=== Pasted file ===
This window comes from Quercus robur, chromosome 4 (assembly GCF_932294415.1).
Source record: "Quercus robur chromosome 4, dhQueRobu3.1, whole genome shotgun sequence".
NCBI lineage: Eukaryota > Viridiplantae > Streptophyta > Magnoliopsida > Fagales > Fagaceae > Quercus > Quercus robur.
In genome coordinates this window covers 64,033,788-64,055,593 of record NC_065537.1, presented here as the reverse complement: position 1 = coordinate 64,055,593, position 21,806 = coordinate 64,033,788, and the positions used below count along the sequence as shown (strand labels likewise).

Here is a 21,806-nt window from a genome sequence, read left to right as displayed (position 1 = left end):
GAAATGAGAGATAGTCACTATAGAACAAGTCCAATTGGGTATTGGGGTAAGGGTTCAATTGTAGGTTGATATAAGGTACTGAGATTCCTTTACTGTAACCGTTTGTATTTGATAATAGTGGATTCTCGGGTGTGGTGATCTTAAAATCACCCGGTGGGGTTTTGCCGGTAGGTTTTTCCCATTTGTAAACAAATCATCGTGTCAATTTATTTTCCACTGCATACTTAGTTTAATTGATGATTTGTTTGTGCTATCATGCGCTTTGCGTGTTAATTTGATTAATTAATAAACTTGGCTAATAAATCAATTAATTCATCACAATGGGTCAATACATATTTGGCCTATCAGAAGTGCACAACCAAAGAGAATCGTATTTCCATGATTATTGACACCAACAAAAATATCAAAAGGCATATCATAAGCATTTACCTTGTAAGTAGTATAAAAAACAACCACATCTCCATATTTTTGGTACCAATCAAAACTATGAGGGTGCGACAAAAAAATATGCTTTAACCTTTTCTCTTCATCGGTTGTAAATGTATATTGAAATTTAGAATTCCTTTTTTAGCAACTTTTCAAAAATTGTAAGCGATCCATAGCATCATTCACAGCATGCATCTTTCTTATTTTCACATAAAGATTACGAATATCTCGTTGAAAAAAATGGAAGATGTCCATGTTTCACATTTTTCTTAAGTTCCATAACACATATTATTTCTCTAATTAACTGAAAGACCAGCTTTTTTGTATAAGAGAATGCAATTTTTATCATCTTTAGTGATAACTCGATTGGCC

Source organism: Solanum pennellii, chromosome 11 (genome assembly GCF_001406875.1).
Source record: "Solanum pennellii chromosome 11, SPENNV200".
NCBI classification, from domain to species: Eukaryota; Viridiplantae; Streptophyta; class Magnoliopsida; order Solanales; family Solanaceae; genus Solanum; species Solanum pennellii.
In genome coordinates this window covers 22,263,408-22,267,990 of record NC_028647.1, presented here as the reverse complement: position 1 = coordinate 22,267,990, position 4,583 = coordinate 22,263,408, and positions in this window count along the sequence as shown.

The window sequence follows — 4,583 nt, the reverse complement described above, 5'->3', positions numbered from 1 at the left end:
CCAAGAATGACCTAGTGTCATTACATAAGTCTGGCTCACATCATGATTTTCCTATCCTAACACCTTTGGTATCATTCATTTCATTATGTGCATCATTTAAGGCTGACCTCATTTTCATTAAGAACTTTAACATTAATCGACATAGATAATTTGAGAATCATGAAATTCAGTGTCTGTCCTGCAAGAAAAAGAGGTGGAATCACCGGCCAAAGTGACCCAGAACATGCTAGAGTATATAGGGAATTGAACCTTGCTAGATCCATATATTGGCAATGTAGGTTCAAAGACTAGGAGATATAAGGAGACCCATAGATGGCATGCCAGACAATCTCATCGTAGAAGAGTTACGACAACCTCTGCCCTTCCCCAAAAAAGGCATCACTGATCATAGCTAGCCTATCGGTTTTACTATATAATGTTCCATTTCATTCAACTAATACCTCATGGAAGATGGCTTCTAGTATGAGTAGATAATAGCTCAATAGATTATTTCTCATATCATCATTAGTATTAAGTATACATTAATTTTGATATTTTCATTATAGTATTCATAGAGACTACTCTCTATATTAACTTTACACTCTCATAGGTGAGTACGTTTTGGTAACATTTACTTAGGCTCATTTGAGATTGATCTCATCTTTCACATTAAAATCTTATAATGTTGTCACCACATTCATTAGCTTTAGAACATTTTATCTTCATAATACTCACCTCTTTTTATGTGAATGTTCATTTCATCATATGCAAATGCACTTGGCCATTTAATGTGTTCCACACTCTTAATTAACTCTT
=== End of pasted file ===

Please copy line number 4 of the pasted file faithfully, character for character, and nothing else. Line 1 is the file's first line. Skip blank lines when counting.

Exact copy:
In genome coordinates this window covers 64,033,788-64,055,593 of record NC_065537.1, presented here as the reverse complement: position 1 = coordinate 64,055,593, position 21,806 = coordinate 64,033,788, and the positions used below count along the sequence as shown (strand labels likewise).